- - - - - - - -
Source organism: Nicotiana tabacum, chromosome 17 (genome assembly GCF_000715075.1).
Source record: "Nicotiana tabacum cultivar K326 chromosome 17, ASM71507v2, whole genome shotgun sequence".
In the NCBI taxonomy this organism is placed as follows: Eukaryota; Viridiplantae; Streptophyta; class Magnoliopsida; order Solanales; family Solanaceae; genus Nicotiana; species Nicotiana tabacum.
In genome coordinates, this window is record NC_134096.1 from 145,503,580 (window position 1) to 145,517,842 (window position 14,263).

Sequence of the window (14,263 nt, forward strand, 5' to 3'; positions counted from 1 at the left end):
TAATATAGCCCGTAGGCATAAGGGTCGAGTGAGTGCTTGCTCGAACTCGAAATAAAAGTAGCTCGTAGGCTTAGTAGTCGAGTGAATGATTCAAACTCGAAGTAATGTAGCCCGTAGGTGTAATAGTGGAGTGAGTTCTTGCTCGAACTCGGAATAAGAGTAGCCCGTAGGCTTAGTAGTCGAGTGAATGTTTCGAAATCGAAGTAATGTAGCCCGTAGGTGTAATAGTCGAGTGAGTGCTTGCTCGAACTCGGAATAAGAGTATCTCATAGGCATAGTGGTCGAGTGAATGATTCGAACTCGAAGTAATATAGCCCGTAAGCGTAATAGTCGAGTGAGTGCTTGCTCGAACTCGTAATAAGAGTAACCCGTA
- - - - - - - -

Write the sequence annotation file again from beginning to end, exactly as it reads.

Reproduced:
Source organism: Nicotiana tabacum, chromosome 17 (genome assembly GCF_000715075.1).
Source record: "Nicotiana tabacum cultivar K326 chromosome 17, ASM71507v2, whole genome shotgun sequence".
In the NCBI taxonomy this organism is placed as follows: Eukaryota; Viridiplantae; Streptophyta; class Magnoliopsida; order Solanales; family Solanaceae; genus Nicotiana; species Nicotiana tabacum.
In genome coordinates, this window is record NC_134096.1 from 145,503,580 (window position 1) to 145,517,842 (window position 14,263).

Sequence of the window (14,263 nt, forward strand, 5' to 3'; positions counted from 1 at the left end):
TAATATAGCCCGTAGGCATAAGGGTCGAGTGAGTGCTTGCTCGAACTCGAAATAAAAGTAGCTCGTAGGCTTAGTAGTCGAGTGAATGATTCAAACTCGAAGTAATGTAGCCCGTAGGTGTAATAGTGGAGTGAGTTCTTGCTCGAACTCGGAATAAGAGTAGCCCGTAGGCTTAGTAGTCGAGTGAATGTTTCGAAATCGAAGTAATGTAGCCCGTAGGTGTAATAGTCGAGTGAGTGCTTGCTCGAACTCGGAATAAGAGTATCTCATAGGCATAGTGGTCGAGTGAATGATTCGAACTCGAAGTAATATAGCCCGTAAGCGTAATAGTCGAGTGAGTGCTTGCTCGAACTCGTAATAAGAGTAACCCGTA